Among desktop users, Google Chrome is the most widely used web browser. It includes a tonne of extensions, syncs data rapidly between devices, is clear and quick, and quickly adopts new standards and capabilities.
You should import your passwords from your current web browser or password manager into Chrome if you recently switched to Chrome for any of these reasons to make sign-in easier.
Here is a guide that describes two methods for importing passwords into Chrome.
Method 1: Import Passwords to Chrome Using a Chrome Flag
For a time now, Google has been developing a password import function for Chrome. Google hasn’t yet included it in any of its most current versions, so it appears to still be under testing.
But like the majority of Chrome’s capabilities, this one may also be activated by setting a browser flag. The flag called Password import allows you to import passwords from any web browser or password manager and calls for you to have all of your passwords saved in a CSV file. Just make careful to export your passwords in CSV format from your current web browser or password manager first.
The first step after completing that is to turn on the Password import flag. Here’s how to accomplish it quickly:
- Visit chrome:/flags after starting the Chrome browser.
- Enter “password import” in the Search flags box by tapping on it.
- Select Enabled from the dropdown menu when the flag has been returned.
- Chrome will now display a warning at the bottom asking you to restart Chrome. To restart Chrome and enable the flag, click the Relaunch option in this popup.
Chrome ought now now display the password import option with the flag activated. To utilise it and import your passwords to Chrome on your Mac or Windows computer, follow these steps:
- Open Chrome and go to chrome:/settings/passwords.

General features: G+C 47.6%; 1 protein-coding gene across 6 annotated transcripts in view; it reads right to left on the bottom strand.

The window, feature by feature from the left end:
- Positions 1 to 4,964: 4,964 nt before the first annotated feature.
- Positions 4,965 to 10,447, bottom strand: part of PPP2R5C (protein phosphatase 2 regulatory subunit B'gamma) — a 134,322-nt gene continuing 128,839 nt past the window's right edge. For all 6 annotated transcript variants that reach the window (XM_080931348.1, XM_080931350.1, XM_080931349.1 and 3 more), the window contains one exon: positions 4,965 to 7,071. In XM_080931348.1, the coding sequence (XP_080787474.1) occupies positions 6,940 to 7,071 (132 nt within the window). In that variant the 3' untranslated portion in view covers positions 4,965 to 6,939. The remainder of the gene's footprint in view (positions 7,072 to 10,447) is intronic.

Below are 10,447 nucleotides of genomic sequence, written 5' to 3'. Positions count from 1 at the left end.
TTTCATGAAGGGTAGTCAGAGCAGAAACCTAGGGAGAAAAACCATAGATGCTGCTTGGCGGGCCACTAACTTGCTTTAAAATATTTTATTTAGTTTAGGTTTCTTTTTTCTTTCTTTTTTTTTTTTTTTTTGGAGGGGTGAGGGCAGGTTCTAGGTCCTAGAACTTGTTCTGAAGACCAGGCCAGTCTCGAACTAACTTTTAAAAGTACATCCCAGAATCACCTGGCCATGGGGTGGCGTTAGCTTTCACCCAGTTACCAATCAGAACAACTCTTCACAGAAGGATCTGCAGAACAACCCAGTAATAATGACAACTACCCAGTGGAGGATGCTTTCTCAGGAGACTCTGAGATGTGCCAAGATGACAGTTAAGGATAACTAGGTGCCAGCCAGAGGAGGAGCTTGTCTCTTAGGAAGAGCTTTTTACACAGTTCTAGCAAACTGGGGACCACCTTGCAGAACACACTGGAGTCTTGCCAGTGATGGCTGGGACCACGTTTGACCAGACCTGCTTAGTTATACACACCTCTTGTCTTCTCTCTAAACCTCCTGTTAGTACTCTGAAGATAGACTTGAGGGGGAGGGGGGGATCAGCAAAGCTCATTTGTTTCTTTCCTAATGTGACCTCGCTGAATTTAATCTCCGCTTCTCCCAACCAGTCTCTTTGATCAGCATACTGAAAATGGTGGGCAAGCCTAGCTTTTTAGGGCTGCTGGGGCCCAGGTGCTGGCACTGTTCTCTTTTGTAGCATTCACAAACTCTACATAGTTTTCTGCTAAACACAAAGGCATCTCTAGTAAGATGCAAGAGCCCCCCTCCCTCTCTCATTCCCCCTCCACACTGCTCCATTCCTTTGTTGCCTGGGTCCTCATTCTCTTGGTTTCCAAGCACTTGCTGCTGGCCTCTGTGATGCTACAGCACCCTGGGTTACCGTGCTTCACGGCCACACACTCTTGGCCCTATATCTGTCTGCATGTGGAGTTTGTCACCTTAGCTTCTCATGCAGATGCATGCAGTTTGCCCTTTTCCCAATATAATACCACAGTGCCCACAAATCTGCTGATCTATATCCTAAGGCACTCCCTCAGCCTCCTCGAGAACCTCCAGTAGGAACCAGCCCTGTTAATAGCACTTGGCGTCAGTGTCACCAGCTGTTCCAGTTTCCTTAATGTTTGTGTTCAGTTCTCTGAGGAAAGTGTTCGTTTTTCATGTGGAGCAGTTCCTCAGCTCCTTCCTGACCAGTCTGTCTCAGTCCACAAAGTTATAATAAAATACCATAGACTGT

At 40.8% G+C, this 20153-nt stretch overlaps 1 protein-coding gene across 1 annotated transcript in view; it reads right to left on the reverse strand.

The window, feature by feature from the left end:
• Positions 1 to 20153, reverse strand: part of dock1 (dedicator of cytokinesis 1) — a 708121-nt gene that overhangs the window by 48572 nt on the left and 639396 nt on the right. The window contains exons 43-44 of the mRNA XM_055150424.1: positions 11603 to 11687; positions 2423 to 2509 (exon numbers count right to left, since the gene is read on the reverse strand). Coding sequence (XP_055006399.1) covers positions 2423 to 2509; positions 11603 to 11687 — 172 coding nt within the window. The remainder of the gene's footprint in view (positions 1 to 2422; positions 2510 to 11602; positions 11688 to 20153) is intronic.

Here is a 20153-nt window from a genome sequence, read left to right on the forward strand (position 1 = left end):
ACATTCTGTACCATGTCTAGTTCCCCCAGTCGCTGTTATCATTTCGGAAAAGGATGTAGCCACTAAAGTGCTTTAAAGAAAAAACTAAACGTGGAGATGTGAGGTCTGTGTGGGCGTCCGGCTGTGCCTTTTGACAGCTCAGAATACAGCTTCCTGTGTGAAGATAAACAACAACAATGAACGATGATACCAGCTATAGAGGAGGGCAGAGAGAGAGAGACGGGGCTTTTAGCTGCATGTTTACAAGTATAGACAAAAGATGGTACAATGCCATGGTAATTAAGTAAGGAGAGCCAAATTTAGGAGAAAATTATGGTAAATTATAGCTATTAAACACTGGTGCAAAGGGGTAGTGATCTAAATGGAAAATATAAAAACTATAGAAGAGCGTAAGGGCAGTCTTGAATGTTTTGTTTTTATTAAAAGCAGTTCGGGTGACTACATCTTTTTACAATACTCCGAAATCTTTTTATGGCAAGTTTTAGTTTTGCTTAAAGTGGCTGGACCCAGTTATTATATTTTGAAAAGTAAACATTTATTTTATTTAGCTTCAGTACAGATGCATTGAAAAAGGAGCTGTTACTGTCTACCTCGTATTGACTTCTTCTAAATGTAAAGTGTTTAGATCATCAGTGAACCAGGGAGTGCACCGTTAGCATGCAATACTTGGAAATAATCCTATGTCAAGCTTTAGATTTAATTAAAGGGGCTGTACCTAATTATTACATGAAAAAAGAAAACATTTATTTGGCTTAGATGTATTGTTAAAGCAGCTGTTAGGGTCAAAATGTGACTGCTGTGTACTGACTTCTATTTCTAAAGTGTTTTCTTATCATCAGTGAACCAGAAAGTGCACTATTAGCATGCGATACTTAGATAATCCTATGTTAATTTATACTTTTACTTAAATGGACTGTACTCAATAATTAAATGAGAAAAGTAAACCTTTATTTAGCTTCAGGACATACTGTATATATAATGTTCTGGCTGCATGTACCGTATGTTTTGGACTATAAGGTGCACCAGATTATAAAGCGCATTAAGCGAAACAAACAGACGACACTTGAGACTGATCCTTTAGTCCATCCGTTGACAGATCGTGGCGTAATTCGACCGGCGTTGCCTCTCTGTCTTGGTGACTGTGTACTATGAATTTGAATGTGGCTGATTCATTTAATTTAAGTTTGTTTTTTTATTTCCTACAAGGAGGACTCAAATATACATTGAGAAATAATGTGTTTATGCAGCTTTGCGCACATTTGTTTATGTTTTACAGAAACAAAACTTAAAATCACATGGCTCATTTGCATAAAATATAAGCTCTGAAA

- Select Import by tapping the three dots next to Saved Passwords.
- Click Open after selecting the CSV file containing your saved passwords in Chrome’s file explorer.
All of your passwords should now successfully import into Chrome.
You should be able to log into your internet accounts from other devices if you’ve enabled device synchronisation, which will sync your passwords across all of your devices (using the same Google account).
Method 2: Import Passwords into Chrome Via a CLI
If the Password import flag is not present in Chrome, it may have been taken out of that version. It’s pretty uncommon to see Chrome flags inexplicably vanish in one Chrome version and resurface in another. Several Chrome flags are known to have this issue.
Thankfully, there is a way to force Chrome’s import feature. It entails utilising Command Prompt and Terminal (on Mac OS) (on Windows). Additionally, it needs passwords that have been exported in CSV file format.
To force the password import option in Chrome on Mac and Windows, follow the procedures listed below.
Enable Hidden Import Option On Mac
- Verify that Google Chrome is not currently running on your Mac.
- Run the terminal application.
- Hit return after entering the following command:
- Google Chrome.app/Contents/MacOS/Google Chrome -enable-features=PasswordImport is located in the Applications folder.
Enable Hidden Import Option On Windows
- Make sure Google Chrome is not currently running on your computer.
- Activate the Command Prompt (CMD).
- To change the path to the installation directory for Chrome, type the following command:
- “Program Files (x86)” “Google Chrome” cd
Lastly, activate the secret import function by using:
Chrome.exe with the PasswordImport function enabled
Now Chrome will open without being asked. To import your passwords into Chrome, navigate to chrome:/settings/passwords, click the three-dot menu, choose Import, and then upload your CSV password file.
You should be able to access all of your passwords in Chrome after uploading the password file and use them to sign in to your online accounts.
Easily Export Your Passwords to Google Chrome
Both ways allow you to import passwords to Chrome from virtually any web browser or password manager as of the time this post was written, provided your credentials are in a CSV file.
As a result, this move should make it easier to use Google Chrome’s autofill feature to connect to different websites without having to manually type your passwords or other credentials.